Williamston water and sewer rates to increase after minimum

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The 2017-18 budget recently approved for the Town of Williamston has restructured water and sewer rates which will result in an increase for some customers beginning with the July 31 bill.
The current base rate for the minimum water usage will not increase, however the monthly minimum usage amount is changing from 2000 gallons to 1000 gallons.
Under the restructured minimum, for customers using more than 1000 gallons, there is an increase in the current rate of $3.31 to $3.48 for usage over the first 1000 gallons.
For sewer rates, there is also no change in the rate for the first 1000 gallons, however the current sewer rate of $6.77over the minimum will increase to $7.24.

Customers currently pay a minimum rate of $22.50 for water and $24.38 for sewer.
A change in the minimum water usage from 2000 gallons to 1000 gallons per month results in a $3.48 per thousand gallons increase for customers who use over 1000 gallons per month.
For large users, over 40,000 gallons will see a $2.23 per thousand increase.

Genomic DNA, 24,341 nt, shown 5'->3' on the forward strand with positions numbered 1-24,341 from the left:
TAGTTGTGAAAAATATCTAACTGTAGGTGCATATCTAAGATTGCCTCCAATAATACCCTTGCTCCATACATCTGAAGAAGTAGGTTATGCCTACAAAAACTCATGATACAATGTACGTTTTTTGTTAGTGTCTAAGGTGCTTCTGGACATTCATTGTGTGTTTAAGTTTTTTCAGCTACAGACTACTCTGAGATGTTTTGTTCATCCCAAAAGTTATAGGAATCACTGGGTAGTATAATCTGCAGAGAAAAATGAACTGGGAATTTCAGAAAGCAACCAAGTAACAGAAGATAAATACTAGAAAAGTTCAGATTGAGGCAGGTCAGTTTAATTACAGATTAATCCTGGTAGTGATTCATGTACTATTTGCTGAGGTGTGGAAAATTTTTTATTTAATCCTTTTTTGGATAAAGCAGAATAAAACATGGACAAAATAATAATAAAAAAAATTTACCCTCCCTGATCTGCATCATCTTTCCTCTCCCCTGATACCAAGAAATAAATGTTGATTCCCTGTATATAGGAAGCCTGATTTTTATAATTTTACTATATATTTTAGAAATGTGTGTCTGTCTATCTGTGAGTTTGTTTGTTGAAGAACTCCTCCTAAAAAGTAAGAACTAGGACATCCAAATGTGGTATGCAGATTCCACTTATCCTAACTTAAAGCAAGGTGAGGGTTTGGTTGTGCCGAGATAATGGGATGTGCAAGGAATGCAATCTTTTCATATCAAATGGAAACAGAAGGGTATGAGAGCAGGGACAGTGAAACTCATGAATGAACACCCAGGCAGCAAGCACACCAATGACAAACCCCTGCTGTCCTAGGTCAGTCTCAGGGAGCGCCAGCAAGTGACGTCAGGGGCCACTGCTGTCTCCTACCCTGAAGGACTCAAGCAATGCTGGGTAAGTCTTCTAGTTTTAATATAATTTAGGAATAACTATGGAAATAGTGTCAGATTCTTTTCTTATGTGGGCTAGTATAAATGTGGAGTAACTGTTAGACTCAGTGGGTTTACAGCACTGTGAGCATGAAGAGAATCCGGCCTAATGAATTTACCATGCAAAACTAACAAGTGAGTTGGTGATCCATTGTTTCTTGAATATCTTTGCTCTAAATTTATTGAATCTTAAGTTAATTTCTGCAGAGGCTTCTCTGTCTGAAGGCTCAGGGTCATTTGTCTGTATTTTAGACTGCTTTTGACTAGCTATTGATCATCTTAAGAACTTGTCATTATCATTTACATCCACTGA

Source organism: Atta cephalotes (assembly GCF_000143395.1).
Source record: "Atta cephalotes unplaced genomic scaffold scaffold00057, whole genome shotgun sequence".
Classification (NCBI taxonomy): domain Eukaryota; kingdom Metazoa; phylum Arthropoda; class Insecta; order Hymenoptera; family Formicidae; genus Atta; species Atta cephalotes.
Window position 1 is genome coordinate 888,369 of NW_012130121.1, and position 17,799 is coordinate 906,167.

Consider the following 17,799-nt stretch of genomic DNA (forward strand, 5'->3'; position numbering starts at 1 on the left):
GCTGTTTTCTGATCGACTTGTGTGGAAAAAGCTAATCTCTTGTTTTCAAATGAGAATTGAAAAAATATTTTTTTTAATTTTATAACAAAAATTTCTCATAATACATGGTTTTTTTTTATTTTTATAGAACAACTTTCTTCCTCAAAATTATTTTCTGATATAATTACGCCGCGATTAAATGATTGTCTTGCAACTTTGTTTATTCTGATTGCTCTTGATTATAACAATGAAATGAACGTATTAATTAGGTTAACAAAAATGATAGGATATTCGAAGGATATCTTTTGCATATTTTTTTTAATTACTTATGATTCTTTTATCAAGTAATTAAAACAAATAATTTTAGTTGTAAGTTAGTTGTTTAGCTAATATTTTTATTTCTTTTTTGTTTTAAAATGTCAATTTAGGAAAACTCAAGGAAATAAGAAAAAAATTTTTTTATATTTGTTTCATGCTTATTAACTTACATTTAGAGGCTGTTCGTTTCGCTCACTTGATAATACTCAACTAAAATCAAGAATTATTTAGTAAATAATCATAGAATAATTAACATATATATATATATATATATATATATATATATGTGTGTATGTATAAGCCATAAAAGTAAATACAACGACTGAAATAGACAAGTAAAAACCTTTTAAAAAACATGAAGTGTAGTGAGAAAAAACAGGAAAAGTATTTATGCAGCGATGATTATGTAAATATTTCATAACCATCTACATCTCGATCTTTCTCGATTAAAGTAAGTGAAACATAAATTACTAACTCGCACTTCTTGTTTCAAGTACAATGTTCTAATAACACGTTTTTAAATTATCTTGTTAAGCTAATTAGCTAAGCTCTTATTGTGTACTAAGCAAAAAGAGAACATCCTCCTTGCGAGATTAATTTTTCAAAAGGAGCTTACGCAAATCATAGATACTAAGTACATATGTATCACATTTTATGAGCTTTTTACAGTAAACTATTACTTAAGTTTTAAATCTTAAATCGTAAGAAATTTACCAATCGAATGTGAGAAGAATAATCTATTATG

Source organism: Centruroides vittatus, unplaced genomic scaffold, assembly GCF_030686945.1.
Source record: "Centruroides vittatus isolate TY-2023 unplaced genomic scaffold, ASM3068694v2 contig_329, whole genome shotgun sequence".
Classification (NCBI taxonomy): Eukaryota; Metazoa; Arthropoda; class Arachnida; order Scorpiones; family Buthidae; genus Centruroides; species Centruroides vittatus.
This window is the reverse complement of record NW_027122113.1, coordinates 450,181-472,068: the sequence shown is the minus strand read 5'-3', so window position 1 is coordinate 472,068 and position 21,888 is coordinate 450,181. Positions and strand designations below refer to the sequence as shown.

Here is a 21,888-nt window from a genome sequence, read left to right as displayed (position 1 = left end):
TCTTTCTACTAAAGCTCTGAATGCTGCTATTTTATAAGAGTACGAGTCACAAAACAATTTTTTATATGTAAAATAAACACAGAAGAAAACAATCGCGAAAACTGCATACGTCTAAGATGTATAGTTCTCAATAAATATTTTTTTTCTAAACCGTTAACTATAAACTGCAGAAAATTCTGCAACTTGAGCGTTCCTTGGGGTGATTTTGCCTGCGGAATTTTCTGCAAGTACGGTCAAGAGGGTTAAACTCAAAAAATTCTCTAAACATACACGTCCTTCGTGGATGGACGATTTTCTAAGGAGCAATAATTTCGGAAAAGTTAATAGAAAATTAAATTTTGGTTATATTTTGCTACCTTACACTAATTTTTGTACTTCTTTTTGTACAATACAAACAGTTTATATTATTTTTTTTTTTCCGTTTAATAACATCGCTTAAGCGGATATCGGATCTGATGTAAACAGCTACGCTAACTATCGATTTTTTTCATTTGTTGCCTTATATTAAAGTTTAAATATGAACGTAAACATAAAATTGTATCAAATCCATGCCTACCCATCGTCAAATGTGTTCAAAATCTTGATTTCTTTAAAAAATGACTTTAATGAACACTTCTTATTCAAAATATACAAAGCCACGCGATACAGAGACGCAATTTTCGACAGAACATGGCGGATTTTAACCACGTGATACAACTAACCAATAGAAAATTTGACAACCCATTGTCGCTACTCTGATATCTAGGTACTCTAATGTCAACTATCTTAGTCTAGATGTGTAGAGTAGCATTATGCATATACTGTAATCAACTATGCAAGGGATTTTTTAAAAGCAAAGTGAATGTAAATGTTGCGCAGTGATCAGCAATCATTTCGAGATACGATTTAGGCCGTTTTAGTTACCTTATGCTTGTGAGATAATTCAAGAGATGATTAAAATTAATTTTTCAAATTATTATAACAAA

Correspondingly, after the first 1000 gallons the sewer rate will increase to $7,24 per thousand up to 98,000 gallons then $6.53 for anything over 100,000 gallons.
On an average bill for customers inside the town, water rates on the first 1000 gallons are $22.50 with a $24.38 sewer charge, .75 DHEC charge and $7 garbage fee. Total is $54.63.
Outside water customers pay $29.11, $31.55 for sewer, .75 for DHEC and do not have garbage service, resulting in a bill of $61.41 for usage under 1000 gallons.
During a work session in May, Mayor Durham recommended restructuring the town’s water rates to help address the cost of a water meter upgrade project and cover a five percent rate increase expected from the Anderson Joint Regional Water System.
He also recommended a sewer rate increase of seven percent to help address camera and cleaning requirements and an operations deficit.
The recommended increases were included in the first and second budget readings voted on by Council.
Council did however reject a proposal for an increase in the sanitation fee which would have provided a contingency in the General Fund.
Mayor Durham had proposed a two tiered increase that would have brought in a considerable amount of revenue for the sanitation department and help provide a cushion for the town’s contingency fund.
Durham said the department operates at an annual deficit of $217,000.
Even without the increase, the budget includes a new (used) packer truck and new trash bins that the truck can empty.